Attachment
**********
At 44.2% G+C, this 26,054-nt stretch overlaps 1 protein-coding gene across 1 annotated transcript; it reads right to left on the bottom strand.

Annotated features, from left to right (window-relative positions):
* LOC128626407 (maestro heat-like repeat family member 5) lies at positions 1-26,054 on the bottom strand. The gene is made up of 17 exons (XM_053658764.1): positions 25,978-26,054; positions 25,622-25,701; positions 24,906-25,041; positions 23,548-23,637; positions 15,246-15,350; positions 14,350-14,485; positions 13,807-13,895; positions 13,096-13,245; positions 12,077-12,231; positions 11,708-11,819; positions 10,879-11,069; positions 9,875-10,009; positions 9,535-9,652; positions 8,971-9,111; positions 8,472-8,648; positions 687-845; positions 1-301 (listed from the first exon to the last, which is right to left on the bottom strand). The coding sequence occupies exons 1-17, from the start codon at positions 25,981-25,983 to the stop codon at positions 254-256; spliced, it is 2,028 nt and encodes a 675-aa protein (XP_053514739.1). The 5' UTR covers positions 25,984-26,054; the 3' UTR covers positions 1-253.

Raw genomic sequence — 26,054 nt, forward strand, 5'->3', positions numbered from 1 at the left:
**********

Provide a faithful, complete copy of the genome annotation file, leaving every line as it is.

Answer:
At 44.2% G+C, this 26,054-nt stretch overlaps 1 protein-coding gene across 1 annotated transcript; it reads right to left on the bottom strand.

Annotated features, from left to right (window-relative positions):
* LOC128626407 (maestro heat-like repeat family member 5) lies at positions 1-26,054 on the bottom strand. The gene is made up of 17 exons (XM_053658764.1): positions 25,978-26,054; positions 25,622-25,701; positions 24,906-25,041; positions 23,548-23,637; positions 15,246-15,350; positions 14,350-14,485; positions 13,807-13,895; positions 13,096-13,245; positions 12,077-12,231; positions 11,708-11,819; positions 10,879-11,069; positions 9,875-10,009; positions 9,535-9,652; positions 8,971-9,111; positions 8,472-8,648; positions 687-845; positions 1-301 (listed from the first exon to the last, which is right to left on the bottom strand). The coding sequence occupies exons 1-17, from the start codon at positions 25,981-25,983 to the stop codon at positions 254-256; spliced, it is 2,028 nt and encodes a 675-aa protein (XP_053514739.1). The 5' UTR covers positions 25,984-26,054; the 3' UTR covers positions 1-253.

Raw genomic sequence — 26,054 nt, forward strand, 5'->3', positions numbered from 1 at the left: